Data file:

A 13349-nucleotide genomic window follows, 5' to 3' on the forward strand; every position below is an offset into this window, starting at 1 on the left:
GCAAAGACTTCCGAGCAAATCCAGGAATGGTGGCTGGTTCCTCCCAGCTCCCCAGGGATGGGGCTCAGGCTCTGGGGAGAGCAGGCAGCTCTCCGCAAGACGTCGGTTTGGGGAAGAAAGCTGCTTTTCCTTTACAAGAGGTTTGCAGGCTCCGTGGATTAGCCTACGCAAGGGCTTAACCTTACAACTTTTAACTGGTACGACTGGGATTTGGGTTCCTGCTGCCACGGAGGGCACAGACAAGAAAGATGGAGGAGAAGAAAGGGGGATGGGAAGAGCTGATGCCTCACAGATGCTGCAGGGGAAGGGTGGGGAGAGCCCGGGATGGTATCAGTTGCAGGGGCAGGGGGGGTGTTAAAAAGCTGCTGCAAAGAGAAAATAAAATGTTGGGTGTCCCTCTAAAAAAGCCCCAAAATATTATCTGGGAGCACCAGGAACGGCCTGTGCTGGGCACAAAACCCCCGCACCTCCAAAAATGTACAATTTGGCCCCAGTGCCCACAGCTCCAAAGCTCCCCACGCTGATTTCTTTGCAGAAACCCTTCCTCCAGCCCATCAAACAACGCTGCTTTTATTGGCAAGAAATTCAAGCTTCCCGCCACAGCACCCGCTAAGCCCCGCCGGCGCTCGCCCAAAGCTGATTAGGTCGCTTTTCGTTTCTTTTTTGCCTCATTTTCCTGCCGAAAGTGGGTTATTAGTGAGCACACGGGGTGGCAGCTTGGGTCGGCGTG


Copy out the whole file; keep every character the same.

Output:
A 13349-nucleotide genomic window follows, 5' to 3' on the forward strand; every position below is an offset into this window, starting at 1 on the left:
GCAAAGACTTCCGAGCAAATCCAGGAATGGTGGCTGGTTCCTCCCAGCTCCCCAGGGATGGGGCTCAGGCTCTGGGGAGAGCAGGCAGCTCTCCGCAAGACGTCGGTTTGGGGAAGAAAGCTGCTTTTCCTTTACAAGAGGTTTGCAGGCTCCGTGGATTAGCCTACGCAAGGGCTTAACCTTACAACTTTTAACTGGTACGACTGGGATTTGGGTTCCTGCTGCCACGGAGGGCACAGACAAGAAAGATGGAGGAGAAGAAAGGGGGATGGGAAGAGCTGATGCCTCACAGATGCTGCAGGGGAAGGGTGGGGAGAGCCCGGGATGGTATCAGTTGCAGGGGCAGGGGGGGTGTTAAAAAGCTGCTGCAAAGAGAAAATAAAATGTTGGGTGTCCCTCTAAAAAAGCCCCAAAATATTATCTGGGAGCACCAGGAACGGCCTGTGCTGGGCACAAAACCCCCGCACCTCCAAAAATGTACAATTTGGCCCCAGTGCCCACAGCTCCAAAGCTCCCCACGCTGATTTCTTTGCAGAAACCCTTCCTCCAGCCCATCAAACAACGCTGCTTTTATTGGCAAGAAATTCAAGCTTCCCGCCACAGCACCCGCTAAGCCCCGCCGGCGCTCGCCCAAAGCTGATTAGGTCGCTTTTCGTTTCTTTTTTGCCTCATTTTCCTGCCGAAAGTGGGTTATTAGTGAGCACACGGGGTGGCAGCTTGGGTCGGCGTG